Should your employer know that a member of staff has violent tendencies towards you, mitigating the risk of an assault at work would be part of their duty of care to keep you safe from harm while you are in their employment. Another scenario where an employer could be deemed liable for an assault at work taking place would be because an employee was not given adequate training when working with mentally handicapped people or people who are known to have violent tendencies.

As such, an employer must provide extra training, support and the correct tools/equipment with an end goal being to reduce the risk of any sort of assault at work from happening. If they fail to do this, an employer could be held liable should you have been assaulted in the workplace. If you believe that your employer could have prevented an assault on you from happening, you should seek legal advice from a lawyer who specialises in assault at work claims.

This type of claim can be complex and as previously mentioned, establishing liability can prove challenging. As such, a personal injury lawyer would help you through the process of determining whether you have a strong case against your employer and they would offer essential legal advice on how best to proceed in filing an assault at work claim against your employer.

Should the solicitor you contact find that your employer could not be deemed liable, they would typically recommend that you contact the Criminal Injuries Compensation Authority otherwise referred to as CICA and to then start legal proceedings against the person who assaulted you at work.

Does My Employer Pay the Compensation Awarded in an Assault at Work Claim?

If you were the victim of an assault at work and are considering filing for compensation, you may be wondering whether it would be your employer who has to pay the amount you could be awarded if your case against them is upheld. Employers must by law hold liability insurance and the cover must meet the legal requirement which is £5 million. A recognised insurance company must issue the policy which not only covers accidents at work that leave employees injured but also workers who develop a work-related medical condition and those who are victims of an assault in the workplace.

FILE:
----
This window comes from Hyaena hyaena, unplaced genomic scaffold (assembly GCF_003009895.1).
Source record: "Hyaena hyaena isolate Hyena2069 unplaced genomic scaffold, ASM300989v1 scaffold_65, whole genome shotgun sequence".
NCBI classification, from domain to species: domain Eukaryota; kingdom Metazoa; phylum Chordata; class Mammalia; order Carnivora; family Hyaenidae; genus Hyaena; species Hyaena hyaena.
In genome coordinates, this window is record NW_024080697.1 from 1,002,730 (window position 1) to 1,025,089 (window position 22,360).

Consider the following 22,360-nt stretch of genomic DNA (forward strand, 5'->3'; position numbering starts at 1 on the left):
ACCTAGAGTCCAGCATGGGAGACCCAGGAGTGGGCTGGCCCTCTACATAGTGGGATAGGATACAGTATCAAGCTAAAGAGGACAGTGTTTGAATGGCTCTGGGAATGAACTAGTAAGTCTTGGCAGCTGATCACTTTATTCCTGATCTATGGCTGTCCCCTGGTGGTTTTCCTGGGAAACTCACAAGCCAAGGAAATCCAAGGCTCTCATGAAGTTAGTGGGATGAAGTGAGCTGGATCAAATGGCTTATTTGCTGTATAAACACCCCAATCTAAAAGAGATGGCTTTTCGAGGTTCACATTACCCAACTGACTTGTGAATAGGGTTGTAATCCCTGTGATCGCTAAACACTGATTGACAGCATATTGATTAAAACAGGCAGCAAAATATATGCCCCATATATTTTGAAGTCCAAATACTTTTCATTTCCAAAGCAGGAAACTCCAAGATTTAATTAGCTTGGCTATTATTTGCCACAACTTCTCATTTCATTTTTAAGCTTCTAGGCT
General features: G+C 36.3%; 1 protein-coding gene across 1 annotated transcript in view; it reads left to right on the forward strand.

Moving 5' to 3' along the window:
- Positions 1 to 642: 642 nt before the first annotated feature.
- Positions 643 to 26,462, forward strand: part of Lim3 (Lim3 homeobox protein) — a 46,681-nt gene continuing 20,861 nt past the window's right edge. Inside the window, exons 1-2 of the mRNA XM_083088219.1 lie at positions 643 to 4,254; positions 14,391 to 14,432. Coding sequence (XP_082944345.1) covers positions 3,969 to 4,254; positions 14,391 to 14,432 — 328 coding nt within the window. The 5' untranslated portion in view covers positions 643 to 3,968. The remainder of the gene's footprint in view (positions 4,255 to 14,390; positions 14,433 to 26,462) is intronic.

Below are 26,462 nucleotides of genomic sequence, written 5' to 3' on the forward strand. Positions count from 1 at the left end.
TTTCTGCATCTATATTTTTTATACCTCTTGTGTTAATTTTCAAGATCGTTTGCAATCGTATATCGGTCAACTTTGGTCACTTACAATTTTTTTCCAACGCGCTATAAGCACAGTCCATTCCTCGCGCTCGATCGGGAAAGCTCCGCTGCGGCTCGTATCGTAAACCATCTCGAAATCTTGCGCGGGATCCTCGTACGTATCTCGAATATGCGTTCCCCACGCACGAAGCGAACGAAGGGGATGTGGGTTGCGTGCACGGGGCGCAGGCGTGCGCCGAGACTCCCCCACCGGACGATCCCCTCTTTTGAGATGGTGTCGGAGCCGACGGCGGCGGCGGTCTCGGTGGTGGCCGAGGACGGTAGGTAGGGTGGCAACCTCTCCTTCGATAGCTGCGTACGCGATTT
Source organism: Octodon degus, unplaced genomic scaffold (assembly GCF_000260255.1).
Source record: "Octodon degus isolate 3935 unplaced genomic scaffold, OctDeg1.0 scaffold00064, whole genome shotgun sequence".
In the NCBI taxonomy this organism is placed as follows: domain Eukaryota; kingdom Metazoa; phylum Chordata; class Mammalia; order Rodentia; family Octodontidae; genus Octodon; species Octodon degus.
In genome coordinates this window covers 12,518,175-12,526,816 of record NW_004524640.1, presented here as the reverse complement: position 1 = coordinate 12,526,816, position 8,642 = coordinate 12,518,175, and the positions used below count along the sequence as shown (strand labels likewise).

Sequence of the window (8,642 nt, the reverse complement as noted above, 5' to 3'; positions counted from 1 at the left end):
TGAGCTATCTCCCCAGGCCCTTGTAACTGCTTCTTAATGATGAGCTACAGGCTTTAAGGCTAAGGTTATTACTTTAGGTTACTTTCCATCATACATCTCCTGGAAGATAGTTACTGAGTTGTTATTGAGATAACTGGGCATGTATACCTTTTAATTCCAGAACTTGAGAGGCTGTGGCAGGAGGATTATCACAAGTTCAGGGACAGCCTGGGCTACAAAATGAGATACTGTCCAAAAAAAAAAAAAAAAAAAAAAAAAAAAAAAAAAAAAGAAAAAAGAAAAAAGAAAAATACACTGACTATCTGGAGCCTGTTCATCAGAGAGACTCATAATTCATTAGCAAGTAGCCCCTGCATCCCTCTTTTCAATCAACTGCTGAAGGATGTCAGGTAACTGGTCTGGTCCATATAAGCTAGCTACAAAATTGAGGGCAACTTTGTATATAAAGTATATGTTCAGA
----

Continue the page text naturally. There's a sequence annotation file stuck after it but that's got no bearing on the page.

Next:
In short, it is your employer’s liability insurance provider who would pay your assault at work compensation and it is the insurance company’s legal department that would handle all aspects of your claim against your employer.

Can I Still File an Assault at Work Claim Against An Employer Who is No Longer Trading?

Just because your employer may no longer be in business, does not mean you cannot file an assault at work claim against them. The reason being that although your employer may no longer be trading, but their liability insurance providers would still be in business and as such, providing you know who the insurance company is, you can claim compensation for an assault at work.

If you do not know who your employer’s insurance provider is, an accident at work lawyer would be able to find this out through the Employer’s Liability Trading Office or ELTO.

Does An Assault at Work Have to Involve a Physical Injury?

If you experience any sort of abuse, threats of violence or you are verbally attacked in any way while you are at work, whether the assault is sexist, racist or homophobic, it is deemed to be an assault at work on you. As such, you could be entitled to seek compensation providing you can show that your employer could be held liable for not keeping you safe from harm while you were in their employment.

What Should I Do If I Am Assaulted at Work?

If you are assaulted at work whether the attack is physical or psychological, the first thing to do is remove yourself from any danger and to get to a safe place. If you have been physically attacked and injured, you should seek medical attention straight away as a matter of urgency. The procedure following an assault at work you should follow is as follows:

  • Find a work colleague or someone who you can trust and tell them about the assault at work you were subjected to
  • Make sure your employer is made aware of the assault on you and what you intend to do which includes seeking medical care for any injuries you sustained
  • If you suffered a physical injury, seek medical attention and make sure the doctor who treats you gives you a detailed medical report detailing the extent of the injuries you sustained – this would be needed when calculating the amount of compensation you may receive if your assault at work claim is upheld